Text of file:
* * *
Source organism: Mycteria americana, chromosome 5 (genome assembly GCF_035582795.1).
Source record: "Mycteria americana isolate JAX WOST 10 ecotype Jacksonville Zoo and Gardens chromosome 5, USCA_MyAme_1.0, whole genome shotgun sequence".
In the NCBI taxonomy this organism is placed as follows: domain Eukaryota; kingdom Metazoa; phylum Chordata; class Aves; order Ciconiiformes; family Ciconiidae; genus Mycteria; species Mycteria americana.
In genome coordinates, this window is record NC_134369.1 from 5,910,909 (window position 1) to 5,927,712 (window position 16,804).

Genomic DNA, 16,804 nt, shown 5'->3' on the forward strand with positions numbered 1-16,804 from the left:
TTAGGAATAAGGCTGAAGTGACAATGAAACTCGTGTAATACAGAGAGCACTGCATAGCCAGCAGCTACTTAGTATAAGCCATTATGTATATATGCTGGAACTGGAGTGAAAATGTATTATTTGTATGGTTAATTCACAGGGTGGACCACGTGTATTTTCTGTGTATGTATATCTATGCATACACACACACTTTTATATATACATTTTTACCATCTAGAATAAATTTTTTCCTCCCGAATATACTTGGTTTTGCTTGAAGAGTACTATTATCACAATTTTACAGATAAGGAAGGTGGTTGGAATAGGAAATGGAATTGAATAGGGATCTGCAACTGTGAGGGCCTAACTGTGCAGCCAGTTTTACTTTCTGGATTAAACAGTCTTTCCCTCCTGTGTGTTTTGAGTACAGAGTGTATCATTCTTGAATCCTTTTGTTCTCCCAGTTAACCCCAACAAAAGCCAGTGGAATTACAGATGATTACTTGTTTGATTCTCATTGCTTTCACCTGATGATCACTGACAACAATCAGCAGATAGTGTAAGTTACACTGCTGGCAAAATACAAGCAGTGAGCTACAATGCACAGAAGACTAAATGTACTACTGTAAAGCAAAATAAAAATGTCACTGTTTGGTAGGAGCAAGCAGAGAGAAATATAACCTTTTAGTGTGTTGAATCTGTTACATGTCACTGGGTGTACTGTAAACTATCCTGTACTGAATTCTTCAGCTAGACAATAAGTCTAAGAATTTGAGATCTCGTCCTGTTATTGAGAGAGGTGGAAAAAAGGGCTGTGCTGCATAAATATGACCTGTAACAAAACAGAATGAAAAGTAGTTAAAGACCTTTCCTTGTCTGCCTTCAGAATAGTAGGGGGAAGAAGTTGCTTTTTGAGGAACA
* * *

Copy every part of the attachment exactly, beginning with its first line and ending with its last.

Source organism: Mycteria americana, chromosome 5 (genome assembly GCF_035582795.1).
Source record: "Mycteria americana isolate JAX WOST 10 ecotype Jacksonville Zoo and Gardens chromosome 5, USCA_MyAme_1.0, whole genome shotgun sequence".
In the NCBI taxonomy this organism is placed as follows: domain Eukaryota; kingdom Metazoa; phylum Chordata; class Aves; order Ciconiiformes; family Ciconiidae; genus Mycteria; species Mycteria americana.
In genome coordinates, this window is record NC_134369.1 from 5,910,909 (window position 1) to 5,927,712 (window position 16,804).

Genomic DNA, 16,804 nt, shown 5'->3' on the forward strand with positions numbered 1-16,804 from the left:
TTAGGAATAAGGCTGAAGTGACAATGAAACTCGTGTAATACAGAGAGCACTGCATAGCCAGCAGCTACTTAGTATAAGCCATTATGTATATATGCTGGAACTGGAGTGAAAATGTATTATTTGTATGGTTAATTCACAGGGTGGACCACGTGTATTTTCTGTGTATGTATATCTATGCATACACACACACTTTTATATATACATTTTTACCATCTAGAATAAATTTTTTCCTCCCGAATATACTTGGTTTTGCTTGAAGAGTACTATTATCACAATTTTACAGATAAGGAAGGTGGTTGGAATAGGAAATGGAATTGAATAGGGATCTGCAACTGTGAGGGCCTAACTGTGCAGCCAGTTTTACTTTCTGGATTAAACAGTCTTTCCCTCCTGTGTGTTTTGAGTACAGAGTGTATCATTCTTGAATCCTTTTGTTCTCCCAGTTAACCCCAACAAAAGCCAGTGGAATTACAGATGATTACTTGTTTGATTCTCATTGCTTTCACCTGATGATCACTGACAACAATCAGCAGATAGTGTAAGTTACACTGCTGGCAAAATACAAGCAGTGAGCTACAATGCACAGAAGACTAAATGTACTACTGTAAAGCAAAATAAAAATGTCACTGTTTGGTAGGAGCAAGCAGAGAGAAATATAACCTTTTAGTGTGTTGAATCTGTTACATGTCACTGGGTGTACTGTAAACTATCCTGTACTGAATTCTTCAGCTAGACAATAAGTCTAAGAATTTGAGATCTCGTCCTGTTATTGAGAGAGGTGGAAAAAAGGGCTGTGCTGCATAAATATGACCTGTAACAAAACAGAATGAAAAGTAGTTAAAGACCTTTCCTTGTCTGCCTTCAGAATAGTAGGGGGAAGAAGTTGCTTTTTGAGGAACA